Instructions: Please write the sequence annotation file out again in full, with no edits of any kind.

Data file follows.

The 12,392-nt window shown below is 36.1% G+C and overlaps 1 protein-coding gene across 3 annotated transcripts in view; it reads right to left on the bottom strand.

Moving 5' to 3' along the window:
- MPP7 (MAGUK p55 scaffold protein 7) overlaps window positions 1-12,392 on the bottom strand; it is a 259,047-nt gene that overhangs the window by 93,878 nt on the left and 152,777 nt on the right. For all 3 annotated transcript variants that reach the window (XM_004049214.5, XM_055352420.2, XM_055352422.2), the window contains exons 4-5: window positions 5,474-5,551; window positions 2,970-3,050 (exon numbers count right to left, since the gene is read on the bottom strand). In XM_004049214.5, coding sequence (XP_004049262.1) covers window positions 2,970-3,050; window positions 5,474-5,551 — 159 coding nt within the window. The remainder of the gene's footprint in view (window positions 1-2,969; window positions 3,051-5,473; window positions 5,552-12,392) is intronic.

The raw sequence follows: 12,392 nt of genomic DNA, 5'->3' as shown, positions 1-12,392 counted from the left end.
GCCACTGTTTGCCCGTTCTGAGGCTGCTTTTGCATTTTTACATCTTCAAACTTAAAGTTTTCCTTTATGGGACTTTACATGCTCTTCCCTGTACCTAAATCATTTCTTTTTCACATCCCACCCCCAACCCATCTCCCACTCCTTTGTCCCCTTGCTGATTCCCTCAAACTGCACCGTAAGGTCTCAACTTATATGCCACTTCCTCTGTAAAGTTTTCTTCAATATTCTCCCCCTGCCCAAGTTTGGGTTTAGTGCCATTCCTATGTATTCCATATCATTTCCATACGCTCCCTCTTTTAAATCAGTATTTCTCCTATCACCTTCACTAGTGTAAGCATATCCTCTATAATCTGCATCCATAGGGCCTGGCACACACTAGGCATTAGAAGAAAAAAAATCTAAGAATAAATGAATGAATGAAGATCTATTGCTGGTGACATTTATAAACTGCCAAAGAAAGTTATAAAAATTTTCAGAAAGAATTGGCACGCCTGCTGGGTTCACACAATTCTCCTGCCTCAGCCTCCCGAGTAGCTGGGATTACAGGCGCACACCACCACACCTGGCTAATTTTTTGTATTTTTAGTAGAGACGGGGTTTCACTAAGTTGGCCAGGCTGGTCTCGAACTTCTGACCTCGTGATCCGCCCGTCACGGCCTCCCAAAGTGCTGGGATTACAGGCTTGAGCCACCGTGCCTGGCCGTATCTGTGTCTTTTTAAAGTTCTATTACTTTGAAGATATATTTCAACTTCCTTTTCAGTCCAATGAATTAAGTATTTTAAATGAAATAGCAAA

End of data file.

The 12,392-nt window shown below is 36.1% G+C and overlaps 1 protein-coding gene across 3 annotated transcripts in view; it reads right to left on the bottom strand.

Moving 5' to 3' along the window:
- MPP7 (MAGUK p55 scaffold protein 7) overlaps window positions 1-12,392 on the bottom strand; it is a 259,047-nt gene that overhangs the window by 93,878 nt on the left and 152,777 nt on the right. For all 3 annotated transcript variants that reach the window (XM_004049214.5, XM_055352420.2, XM_055352422.2), the window contains exons 4-5: window positions 5,474-5,551; window positions 2,970-3,050 (exon numbers count right to left, since the gene is read on the bottom strand). In XM_004049214.5, coding sequence (XP_004049262.1) covers window positions 2,970-3,050; window positions 5,474-5,551 — 159 coding nt within the window. The remainder of the gene's footprint in view (window positions 1-2,969; window positions 3,051-5,473; window positions 5,552-12,392) is intronic.

The raw sequence follows: 12,392 nt of genomic DNA, 5'->3' as shown, positions 1-12,392 counted from the left end.
GCCACTGTTTGCCCGTTCTGAGGCTGCTTTTGCATTTTTACATCTTCAAACTTAAAGTTTTCCTTTATGGGACTTTACATGCTCTTCCCTGTACCTAAATCATTTCTTTTTCACATCCCACCCCCAACCCATCTCCCACTCCTTTGTCCCCTTGCTGATTCCCTCAAACTGCACCGTAAGGTCTCAACTTATATGCCACTTCCTCTGTAAAGTTTTCTTCAATATTCTCCCCCTGCCCAAGTTTGGGTTTAGTGCCATTCCTATGTATTCCATATCATTTCCATACGCTCCCTCTTTTAAATCAGTATTTCTCCTATCACCTTCACTAGTGTAAGCATATCCTCTATAATCTGCATCCATAGGGCCTGGCACACACTAGGCATTAGAAGAAAAAAAATCTAAGAATAAATGAATGAATGAAGATCTATTGCTGGTGACATTTATAAACTGCCAAAGAAAGTTATAAAAATTTTCAGAAAGAATTGGCACGCCTGCTGGGTTCACACAATTCTCCTGCCTCAGCCTCCCGAGTAGCTGGGATTACAGGCGCACACCACCACACCTGGCTAATTTTTTGTATTTTTAGTAGAGACGGGGTTTCACTAAGTTGGCCAGGCTGGTCTCGAACTTCTGACCTCGTGATCCGCCCGTCACGGCCTCCCAAAGTGCTGGGATTACAGGCTTGAGCCACCGTGCCTGGCCGTATCTGTGTCTTTTTAAAGTTCTATTACTTTGAAGATATATTTCAACTTCCTTTTCAGTCCAATGAATTAAGTATTTTAAATGAAATAGCAAA